Monday, July 14, 2014

The Silent Crisis

By: Binit Gurung

A few hours’ drive uphill from the thriving Gorkha Bazaar leads to its antithesis Bhachhek bazaar. Even a brief stay in Bhachhek bazaar would suffice to know the problems afflicting this otherwise beautiful village town in Gorkha district that however appears to have caught in a time warp. Inhabited by a mix of peoples like Newar, Tamang and Gurung, Bhachhek is plagued by a massive loadshedding, no running water and pathetic education scenario. All these make a stark contrast to Gorkha Bazaar where such basic facilities are readily available. The way of life is largely steered by these dominant problems touching upon the lives of every dweller. Every day from the early morning till the day ends, people are invariably busy grappling with the daily hassles. Though a project is apparently underway to bring water to the area, the locals are skeptical about it saying they would be convinced only when they see results. It takes almost an hour to go on foot and fetch water from the nearby hill for the household usage. The water that is fetched is also unfit for drinking purpose. The electricity crunch further adds to the woes. It is only during the evening electricity is available but there’s no guarantee. A woman rues that she has a TV set at home but it is of no use. She says the children, therefore, don’t stay at home during holidays and play around in dust and dirt the whole day. The lack of higher education institution makes things worse. The local government school has only 3 teachers and offers classes only up to grade 5. Those wishing to study further have to go to nearby villages namely Lapsibot and Kafaldada or join a relatively costly local private school. When asked why she didn’t migrate to some other place with her family, a woman replied “who has money to migrate? Migration is a luxury we cannot afford. Perhaps this is our fate. We have no option other than to put up with all these problems.”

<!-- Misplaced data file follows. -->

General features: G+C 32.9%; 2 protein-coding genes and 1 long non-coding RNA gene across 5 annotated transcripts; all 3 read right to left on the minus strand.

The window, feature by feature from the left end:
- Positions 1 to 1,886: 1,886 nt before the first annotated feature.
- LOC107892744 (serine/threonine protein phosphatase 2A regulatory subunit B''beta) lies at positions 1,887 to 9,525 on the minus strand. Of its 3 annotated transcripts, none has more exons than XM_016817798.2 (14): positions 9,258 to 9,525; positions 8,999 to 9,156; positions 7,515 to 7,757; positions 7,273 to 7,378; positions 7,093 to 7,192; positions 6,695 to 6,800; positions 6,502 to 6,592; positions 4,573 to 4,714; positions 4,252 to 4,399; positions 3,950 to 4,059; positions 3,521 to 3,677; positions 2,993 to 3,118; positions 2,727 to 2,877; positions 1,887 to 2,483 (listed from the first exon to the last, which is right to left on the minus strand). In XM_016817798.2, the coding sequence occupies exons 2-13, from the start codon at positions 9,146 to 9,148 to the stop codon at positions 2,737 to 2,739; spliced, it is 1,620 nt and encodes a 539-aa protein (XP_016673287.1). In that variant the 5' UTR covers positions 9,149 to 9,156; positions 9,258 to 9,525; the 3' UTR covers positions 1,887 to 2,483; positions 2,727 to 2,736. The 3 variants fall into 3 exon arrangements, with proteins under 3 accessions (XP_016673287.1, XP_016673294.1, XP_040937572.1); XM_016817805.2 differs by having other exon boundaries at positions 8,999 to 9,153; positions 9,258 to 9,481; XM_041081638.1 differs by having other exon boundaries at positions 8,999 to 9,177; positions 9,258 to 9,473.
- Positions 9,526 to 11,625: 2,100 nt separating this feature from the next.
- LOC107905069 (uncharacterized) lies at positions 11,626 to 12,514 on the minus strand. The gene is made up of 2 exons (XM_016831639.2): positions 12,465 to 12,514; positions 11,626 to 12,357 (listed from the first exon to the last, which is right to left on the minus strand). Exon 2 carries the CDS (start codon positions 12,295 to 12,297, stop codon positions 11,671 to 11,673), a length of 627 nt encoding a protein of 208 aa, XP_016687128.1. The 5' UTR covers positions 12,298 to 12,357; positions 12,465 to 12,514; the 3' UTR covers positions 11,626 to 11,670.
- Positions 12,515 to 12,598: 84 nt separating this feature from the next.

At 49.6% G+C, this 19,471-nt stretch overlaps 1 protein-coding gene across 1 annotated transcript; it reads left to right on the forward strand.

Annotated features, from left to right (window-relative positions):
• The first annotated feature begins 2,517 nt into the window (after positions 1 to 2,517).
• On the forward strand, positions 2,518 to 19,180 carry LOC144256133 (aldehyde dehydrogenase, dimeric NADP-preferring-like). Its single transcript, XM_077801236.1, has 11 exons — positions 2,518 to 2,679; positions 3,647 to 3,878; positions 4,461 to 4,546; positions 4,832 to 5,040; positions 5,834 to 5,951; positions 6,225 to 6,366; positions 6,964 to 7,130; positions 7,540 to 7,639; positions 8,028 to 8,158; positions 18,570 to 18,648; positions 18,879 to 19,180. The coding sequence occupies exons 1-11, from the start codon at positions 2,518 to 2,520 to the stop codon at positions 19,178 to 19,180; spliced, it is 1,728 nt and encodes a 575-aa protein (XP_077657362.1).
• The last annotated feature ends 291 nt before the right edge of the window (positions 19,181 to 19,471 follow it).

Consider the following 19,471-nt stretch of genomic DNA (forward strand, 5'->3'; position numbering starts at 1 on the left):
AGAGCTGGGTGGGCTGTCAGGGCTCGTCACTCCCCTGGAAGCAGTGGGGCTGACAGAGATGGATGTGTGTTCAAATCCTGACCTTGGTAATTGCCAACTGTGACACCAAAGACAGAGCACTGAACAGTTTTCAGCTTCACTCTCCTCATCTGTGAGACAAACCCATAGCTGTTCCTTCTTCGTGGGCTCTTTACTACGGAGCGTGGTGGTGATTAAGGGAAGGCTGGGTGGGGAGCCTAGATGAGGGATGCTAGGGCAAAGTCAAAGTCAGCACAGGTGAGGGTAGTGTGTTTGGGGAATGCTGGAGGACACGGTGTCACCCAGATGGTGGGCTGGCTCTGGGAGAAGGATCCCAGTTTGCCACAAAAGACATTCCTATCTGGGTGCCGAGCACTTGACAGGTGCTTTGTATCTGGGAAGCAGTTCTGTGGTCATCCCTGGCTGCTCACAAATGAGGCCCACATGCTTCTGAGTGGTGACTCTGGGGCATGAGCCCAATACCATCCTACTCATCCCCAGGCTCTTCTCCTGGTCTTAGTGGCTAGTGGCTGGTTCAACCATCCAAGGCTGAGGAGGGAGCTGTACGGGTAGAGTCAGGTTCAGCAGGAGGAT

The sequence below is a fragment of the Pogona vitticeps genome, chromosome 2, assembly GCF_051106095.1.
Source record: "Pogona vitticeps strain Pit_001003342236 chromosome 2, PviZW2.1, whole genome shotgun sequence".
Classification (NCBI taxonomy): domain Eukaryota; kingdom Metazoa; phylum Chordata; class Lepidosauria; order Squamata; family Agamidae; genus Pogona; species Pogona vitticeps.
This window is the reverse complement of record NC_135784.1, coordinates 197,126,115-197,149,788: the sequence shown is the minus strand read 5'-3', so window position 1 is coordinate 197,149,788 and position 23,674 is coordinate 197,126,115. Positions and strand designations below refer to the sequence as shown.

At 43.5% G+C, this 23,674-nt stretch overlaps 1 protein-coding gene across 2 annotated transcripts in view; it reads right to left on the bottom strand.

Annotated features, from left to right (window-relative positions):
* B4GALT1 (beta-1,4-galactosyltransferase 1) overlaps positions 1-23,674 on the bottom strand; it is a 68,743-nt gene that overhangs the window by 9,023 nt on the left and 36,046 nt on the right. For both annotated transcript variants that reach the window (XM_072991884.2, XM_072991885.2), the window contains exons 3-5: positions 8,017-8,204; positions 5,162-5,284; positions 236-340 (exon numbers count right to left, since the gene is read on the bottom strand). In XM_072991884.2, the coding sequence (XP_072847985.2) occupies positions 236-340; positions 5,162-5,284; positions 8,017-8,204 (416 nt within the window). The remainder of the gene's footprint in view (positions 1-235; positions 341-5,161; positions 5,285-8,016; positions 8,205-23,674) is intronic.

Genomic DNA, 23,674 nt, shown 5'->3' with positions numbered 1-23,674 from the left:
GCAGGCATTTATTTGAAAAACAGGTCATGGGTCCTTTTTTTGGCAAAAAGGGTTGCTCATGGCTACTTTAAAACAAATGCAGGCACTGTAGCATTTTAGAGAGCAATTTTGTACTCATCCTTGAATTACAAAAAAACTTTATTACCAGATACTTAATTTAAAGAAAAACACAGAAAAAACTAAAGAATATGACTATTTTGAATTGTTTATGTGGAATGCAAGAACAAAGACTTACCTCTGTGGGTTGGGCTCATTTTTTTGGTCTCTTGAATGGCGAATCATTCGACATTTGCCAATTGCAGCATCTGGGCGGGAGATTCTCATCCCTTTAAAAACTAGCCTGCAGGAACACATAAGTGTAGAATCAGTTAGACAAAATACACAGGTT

Bhachhek Bazaar
Photo: Rakesh Kayastha


an overturned water tap with no running water, symbolic of the chronic water crisis in Bhachhek


A woman doing dishes from the water she fetched from the hill by walking almost an hour from her residence
Photo: Rakesh Kayastha
Buckets being readied to fetch water

Established in 1957 A.D., Shree Bhachhek Prathmik Vidyalaya has no infrastructure to speak of. It has not been upgraded from the primary level and is the only government school in Bhachhek.

a young girl arrives at the school well ahead of time only to find the door locked
Photo: Rakesh Kayastha

the school has only 35 students in total




3 comments:

  1. Hats off for the realistic insight of Bhachhek village! I hope developmental activities come here soon.

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  2. I have been to this place a year before. At least one can get bus to Gorkhabazar and Kathmandu during early hours of the day.

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